Will Roper, new head of Air Force acquisition and former leader of the Pentagon’s Strategic Capabilities Office, told reporters it is “aggressive goal,” one they set because things wouldn’t happen faster unless, in effect, they said they would. He made clear we’ll see more such stuff goals set for Air Force acquisition programs. Prototyping should help get these birds into space more quickly, he said. That will help weed out the incompetent and the slow. “We want to not be afraid,” he said. Of course, my self and a host of other reporters and congressional aides and erstwhile experts will be watching closely, ready to point fingers should this not happen.

Bear in mind that it’s not entirely clear when those five years start– after companies build prototypes and the Air Force picks a winner or….?

But the senior Air Force officials really are trying to change what they see as an often crippling culture that punishes failure and spend years trying to figure out why something failed, instead of just fixing it and getting on with things.

On top of the SMC changes, a new office is being stood up to work with Roper to “rewire” the acquisition system and make current procedures, that require dodging the slower bits of the acquisition system, standard practice. It will “work with program managers to identify areas for streamlining and improvement,” an Air Force statement says.

“Their job,” Wilson said in her speech, “is not to buy things but to change the Pentagon rules on how we buy things so that speed is possible.”

Will these changes blow my or others socks off, as Secretary Wilson boldly claimed? Let’s hope so.

By COLIN CLARK for Breaking Defense

on April 18, 2018 at 4:00 AM

Five Myths About Pentagon Weapons Programs

(Defense One by Frank Kendal) There is an unfortunate array of mythological perceived wisdom in Washington about the development, testing, and production of America’s cutting-edge weapons. Here are five examples:

Myth 1: The defense acquisition system is broken.

The United States has possessed the best-equipped military in the world for decades. The superior performance of its defense acquisition system helped bring the Soviet Union to defeat and allowed America to engage any adversary it has faced on conventional battlefields with decisive advantages. The defense sector of the U.S. economy has a strong positive trade balance largely because U.S. weapons are superior to those of our competitors.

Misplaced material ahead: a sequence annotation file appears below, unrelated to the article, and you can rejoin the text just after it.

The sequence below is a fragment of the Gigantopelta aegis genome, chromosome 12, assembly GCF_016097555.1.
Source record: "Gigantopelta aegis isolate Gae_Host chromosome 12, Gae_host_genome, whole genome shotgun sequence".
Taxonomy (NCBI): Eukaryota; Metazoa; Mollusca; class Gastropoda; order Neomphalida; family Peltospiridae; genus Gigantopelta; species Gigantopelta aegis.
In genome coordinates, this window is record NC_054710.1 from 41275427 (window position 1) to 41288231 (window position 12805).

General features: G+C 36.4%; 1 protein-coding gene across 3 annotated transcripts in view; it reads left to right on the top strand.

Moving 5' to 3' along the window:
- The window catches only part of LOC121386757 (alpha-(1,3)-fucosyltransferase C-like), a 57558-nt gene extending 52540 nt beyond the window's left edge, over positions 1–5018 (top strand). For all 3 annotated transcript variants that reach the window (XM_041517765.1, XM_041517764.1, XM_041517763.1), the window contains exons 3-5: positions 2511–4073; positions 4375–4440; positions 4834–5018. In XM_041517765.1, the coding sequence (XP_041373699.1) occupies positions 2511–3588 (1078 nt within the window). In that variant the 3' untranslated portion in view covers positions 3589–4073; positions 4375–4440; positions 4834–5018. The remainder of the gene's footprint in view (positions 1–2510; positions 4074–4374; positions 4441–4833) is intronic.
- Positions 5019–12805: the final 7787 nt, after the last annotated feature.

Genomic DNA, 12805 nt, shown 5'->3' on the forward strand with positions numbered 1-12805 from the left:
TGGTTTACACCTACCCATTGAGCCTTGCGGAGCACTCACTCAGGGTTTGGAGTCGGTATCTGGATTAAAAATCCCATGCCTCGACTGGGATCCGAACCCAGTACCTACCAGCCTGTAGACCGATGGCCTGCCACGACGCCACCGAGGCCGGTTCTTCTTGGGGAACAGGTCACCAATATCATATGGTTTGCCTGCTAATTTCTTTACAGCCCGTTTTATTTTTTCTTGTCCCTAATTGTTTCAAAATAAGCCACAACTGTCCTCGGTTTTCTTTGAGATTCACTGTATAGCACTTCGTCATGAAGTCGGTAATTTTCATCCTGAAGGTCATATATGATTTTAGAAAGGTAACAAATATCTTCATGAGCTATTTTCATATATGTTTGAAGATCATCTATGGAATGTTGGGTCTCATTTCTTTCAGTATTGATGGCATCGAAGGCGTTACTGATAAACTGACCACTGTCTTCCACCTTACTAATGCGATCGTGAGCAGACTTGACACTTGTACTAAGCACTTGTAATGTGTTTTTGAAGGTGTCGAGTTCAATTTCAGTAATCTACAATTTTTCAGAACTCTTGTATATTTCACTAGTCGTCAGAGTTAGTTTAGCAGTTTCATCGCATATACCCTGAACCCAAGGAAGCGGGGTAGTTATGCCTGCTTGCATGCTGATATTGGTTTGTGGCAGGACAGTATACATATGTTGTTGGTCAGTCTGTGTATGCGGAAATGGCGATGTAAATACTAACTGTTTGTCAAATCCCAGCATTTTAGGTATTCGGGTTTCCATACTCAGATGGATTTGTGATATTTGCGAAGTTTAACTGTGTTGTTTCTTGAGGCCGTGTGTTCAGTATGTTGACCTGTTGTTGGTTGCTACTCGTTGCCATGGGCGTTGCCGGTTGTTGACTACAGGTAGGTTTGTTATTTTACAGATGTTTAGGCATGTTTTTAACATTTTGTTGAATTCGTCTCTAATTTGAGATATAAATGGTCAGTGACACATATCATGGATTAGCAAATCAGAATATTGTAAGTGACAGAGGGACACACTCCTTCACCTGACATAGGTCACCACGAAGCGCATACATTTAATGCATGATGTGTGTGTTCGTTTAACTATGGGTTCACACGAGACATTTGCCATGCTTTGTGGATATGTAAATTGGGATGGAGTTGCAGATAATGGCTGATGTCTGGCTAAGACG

Sustaining the U.S. position of military technological superiority over time requires that the acquisition system must take risk, and sometimes those risks result in cost overruns, schedule slips, and even canceled programs. This does not imply, however, that the system is broken. Creating a complex weapon system that is a generation more advanced than anything in existence is never a low-risk venture. That risk can be managed and mitigated, but it cannot be eliminated.

The defense acquisition system is far from perfect. There are many opportunities to improve efficiency, and the occasional dramatic program overrun or failure attracts significant attention, but to say the system is broken is just not supported by its overall history of success.

Myth 2: Excessive bureaucracy is the core problem with defense acquisition.

There is certainly too much bureaucracy in the defense acquisition system. Bureaucracy is not, however, the reason that some programs experience cost overruns, schedule slips, and sometimes cancellations. Those problems arise because of errors in the substance of program planning and or execution. Bureaucracy is an overhead cost overlaid on the system.

The bureaucracy’s significant failing is that it does not always succeed in its purpose of preventing major problems. For example, the problems the F-35 encountered — excessive weight, software development delays, and numerous design flaws requiring correction — had nothing to do with the bureaucracy and everything to do with program planning and execution. A similar case is the CVN-78 Ford aircraft carrier program, in which problems with integrating several unproven subsystems led to massive cost overruns.

The bureaucracy associated with contracting and major program decisions is also not a primary schedule driver, for the simple reason that these processes are planned to accommodate a generally predictable and much more real schedule driver: the availability of appropriated funds.

Bureaucratic processes are generally started so that they complete in time to support planned major events such as contract award dates, which are in turn controlled by the availability of funding. Repeated Continuing Resolutions and the threat of sequestration are much bigger problems for schedule execution and program stability.